In D.P.7 Gruenwald skillfully manages the feat of having seven protagonists but enabling the reader to understand how each of them thinks, in part through what they say aloud in conversation, but in large part through his use of thought balloons. Sometimes Gruenwald takes this method to the edge of absurdity, as in a panel with a large number of his protagonists, each with his own thought balloon reacting to the current situation.
Nonetheless, D.P.7‘s emphasis on revealing inner conflicts through interior monologues is very much in the Marvel tradition. Moreover, it also suits one of the overall themes of the series, which is to turn the lives of its protagonists into a sort of ongoing therapy to enable them to work out their inner conflicts. The members of D.P. 7 come to grips with their personal problems, both through their interactions in the Clinic and through coping with dangers and confrontations outside the Clinic.
The biggest surprise that readers may have in D.P.7 is that they may expect it to be a superhero comic, yet arguably it isn’t.
The term “superhero” is often used, especially by people outside comics, to refer to any larger than life action hero. But there must be a way to distinguish characters like Superman and Spider-Man from the likes of James Bond and Robin Hood. The key is not whether or not the character possesses super-powers. Batman is a superhero without super-powers; Luke Skywalker of Star Wars has super-powers, but is a science fiction hero, not a superhero.
In his book Superhero: The Secret History of a Genre, comics scholar Peter Coogan provides a useful definition of a superhero. First, a superhero must have extraordinary abilities. These need not be actual superhuman powers, as Batman demonstrates. Second, a superhero must have a superheroic identity, which is typically expressed through a title (like Superman or Spider-Man), a costume (or a distinctive physical appearance, like those of the Hulk and the Thing), and a symbolic insignia (like the bat emblem on Batman’s chest). Third, the superhero must have an ongoing mission, such as crimefighting. In other words, it is his job to perform heroic actions, usually to help others and to combat evil. These are the three principal factors that define a superhero. Coogan also points to other elements that signify the superhero genre, such as the presence of supervillains and costumed sidekicks.
The seven original members of D.P.7 all have superhuman powers. In one of the early issues they decide to adopt superhero names that they can use in public rather than betray their true identities. Pointedly, some of the members note that by adopting such code names, they are imitating characters in comic books. So Randy O’Brien names himself Antibody after his other self. The massively built David Landers becomes Mammoth. The super-fast Jeff Walters is the Blur. Stephanie, who can boost the energy level of others, first adopted the code name Viva (signifying life force) but later changed her code name to Glitter, after the sparkling lights that she emits. Charlotte Beck, who can alter the surface attraction between matter, took the name Friction, and Lenore, who projects a light that tranquilizes others, called herself Twilight.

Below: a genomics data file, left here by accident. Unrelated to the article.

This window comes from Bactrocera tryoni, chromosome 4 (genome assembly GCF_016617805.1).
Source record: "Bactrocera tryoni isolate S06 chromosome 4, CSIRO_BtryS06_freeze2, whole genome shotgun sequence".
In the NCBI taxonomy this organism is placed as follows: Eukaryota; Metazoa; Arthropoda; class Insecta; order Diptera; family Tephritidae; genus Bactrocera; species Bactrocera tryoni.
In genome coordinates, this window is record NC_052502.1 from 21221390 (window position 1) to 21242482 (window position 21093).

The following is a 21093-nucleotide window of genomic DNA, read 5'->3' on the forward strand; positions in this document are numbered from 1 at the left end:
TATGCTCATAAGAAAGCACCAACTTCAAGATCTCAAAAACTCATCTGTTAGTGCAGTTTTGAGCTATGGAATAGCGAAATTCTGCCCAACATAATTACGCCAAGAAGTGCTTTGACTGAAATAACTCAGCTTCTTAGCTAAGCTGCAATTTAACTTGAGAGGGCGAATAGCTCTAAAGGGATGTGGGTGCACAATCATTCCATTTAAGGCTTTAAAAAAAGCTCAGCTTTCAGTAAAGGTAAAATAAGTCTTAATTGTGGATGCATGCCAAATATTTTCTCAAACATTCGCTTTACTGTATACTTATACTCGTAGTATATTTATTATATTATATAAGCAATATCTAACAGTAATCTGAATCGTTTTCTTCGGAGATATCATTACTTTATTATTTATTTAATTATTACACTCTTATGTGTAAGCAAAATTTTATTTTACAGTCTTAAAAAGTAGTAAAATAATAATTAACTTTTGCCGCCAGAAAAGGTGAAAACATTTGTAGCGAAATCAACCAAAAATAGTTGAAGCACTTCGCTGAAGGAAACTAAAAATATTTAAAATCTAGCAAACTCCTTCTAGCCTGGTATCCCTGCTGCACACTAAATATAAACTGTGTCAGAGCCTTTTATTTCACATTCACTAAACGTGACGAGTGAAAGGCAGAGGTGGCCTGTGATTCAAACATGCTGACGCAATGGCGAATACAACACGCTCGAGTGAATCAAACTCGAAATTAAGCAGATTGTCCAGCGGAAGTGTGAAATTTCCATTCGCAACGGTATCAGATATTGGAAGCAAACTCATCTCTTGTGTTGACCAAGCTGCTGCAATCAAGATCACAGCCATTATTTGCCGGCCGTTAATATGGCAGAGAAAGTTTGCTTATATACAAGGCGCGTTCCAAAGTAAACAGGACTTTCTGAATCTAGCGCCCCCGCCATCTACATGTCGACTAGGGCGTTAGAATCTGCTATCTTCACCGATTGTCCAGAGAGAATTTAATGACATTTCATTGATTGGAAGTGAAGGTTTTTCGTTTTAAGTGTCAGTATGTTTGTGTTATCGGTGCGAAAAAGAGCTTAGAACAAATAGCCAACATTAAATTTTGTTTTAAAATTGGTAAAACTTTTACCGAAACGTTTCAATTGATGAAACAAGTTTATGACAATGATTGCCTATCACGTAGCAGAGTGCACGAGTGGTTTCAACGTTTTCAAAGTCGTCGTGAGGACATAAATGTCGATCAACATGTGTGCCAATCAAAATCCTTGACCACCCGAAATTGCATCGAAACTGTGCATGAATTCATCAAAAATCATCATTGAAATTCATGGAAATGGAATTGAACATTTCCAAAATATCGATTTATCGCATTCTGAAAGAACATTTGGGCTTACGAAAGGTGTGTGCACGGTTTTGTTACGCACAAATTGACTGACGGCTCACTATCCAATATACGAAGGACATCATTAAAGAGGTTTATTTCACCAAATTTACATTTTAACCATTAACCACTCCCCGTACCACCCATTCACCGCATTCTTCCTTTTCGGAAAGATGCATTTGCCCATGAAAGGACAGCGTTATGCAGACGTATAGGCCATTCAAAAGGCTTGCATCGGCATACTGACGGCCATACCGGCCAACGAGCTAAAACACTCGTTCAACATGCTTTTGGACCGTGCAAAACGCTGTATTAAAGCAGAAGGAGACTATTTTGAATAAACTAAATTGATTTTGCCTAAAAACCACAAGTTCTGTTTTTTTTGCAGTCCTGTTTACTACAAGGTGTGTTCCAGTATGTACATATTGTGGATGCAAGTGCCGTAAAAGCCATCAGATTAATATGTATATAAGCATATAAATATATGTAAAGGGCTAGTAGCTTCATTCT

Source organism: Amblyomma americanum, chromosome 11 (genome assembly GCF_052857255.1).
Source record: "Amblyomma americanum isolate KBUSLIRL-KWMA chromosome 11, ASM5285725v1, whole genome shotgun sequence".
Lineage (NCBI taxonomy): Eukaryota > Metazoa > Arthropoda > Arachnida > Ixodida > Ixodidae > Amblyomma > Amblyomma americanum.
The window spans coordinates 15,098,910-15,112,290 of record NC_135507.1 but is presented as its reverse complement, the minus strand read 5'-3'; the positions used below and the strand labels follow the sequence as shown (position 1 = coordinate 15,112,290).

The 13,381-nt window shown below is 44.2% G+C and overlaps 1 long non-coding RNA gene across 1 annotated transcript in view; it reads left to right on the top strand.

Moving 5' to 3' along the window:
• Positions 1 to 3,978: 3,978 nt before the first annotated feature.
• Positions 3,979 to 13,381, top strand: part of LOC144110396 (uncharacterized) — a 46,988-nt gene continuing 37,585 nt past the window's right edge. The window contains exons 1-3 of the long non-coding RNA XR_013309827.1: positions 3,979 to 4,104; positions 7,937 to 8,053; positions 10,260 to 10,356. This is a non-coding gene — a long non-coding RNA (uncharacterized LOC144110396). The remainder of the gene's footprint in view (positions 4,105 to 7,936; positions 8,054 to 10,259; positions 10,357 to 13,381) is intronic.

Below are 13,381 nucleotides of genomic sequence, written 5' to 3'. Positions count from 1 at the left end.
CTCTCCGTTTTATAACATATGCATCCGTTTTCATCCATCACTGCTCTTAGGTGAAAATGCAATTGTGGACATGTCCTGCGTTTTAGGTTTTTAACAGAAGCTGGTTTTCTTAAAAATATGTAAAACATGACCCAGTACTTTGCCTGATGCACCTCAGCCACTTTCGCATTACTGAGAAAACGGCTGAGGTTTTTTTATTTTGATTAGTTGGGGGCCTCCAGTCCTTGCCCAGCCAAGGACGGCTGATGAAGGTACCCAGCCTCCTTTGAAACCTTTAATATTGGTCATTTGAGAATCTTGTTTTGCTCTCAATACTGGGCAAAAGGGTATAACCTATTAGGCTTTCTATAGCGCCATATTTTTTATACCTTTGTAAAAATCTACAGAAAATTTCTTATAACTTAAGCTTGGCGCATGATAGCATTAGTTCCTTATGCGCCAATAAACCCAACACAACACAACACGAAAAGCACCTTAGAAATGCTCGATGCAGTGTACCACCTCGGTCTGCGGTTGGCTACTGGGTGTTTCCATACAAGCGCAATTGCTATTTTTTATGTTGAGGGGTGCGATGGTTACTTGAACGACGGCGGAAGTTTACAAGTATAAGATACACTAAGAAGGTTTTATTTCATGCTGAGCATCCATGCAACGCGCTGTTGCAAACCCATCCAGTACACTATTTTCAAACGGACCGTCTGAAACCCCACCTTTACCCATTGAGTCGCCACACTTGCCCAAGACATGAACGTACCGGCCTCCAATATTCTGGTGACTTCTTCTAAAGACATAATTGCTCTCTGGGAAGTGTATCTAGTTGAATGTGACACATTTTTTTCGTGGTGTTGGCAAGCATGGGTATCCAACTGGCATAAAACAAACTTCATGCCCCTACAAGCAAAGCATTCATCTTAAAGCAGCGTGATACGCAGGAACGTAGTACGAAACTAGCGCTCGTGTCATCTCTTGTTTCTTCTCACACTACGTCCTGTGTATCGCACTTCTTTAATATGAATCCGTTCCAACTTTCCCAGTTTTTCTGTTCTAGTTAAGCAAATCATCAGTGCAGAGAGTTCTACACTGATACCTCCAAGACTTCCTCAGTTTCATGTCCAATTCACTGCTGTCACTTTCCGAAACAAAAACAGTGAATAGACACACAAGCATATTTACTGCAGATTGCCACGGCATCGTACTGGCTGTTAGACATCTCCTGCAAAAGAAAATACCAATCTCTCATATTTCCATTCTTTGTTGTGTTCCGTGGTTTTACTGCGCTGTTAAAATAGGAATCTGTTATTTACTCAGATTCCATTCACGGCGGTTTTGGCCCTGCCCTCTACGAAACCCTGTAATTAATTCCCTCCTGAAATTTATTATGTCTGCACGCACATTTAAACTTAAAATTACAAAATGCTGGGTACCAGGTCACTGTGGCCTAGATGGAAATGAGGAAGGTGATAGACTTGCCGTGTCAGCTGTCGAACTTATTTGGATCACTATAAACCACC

However, as Scuzz complains a few issues later, his teammates do not end up using their new aliases after all. A few of the members wear distinctive clothing, like Twilight with her face mask, and Mastodon certainly has an unusual physical appearance, but none of them wear superheroic costumes.
Most importantly, in these early issues the members of D.P. 7 do not have any particular mission. Later on, some of them will join the United States Army or the Central Intelligence Agency, and some D.P. 7 characters, including Captain Manhattan, will even operate as conventional superheroes. But in the initial year of the series, the seven original members of D.P.7 are really just trying to escape the clutches of the Clinic and to survive in the outside world. At times they aid people in trouble, but they do not go out looking for people outside their circle to help or for enemies (apart from their pursuers from the Clinic) to combat. They are heroes in the sense that they are the protagonists and that the audience admires and empathizes with them, but they are not superheroes in the sense of having careers in crimefighting or aiding people in distress.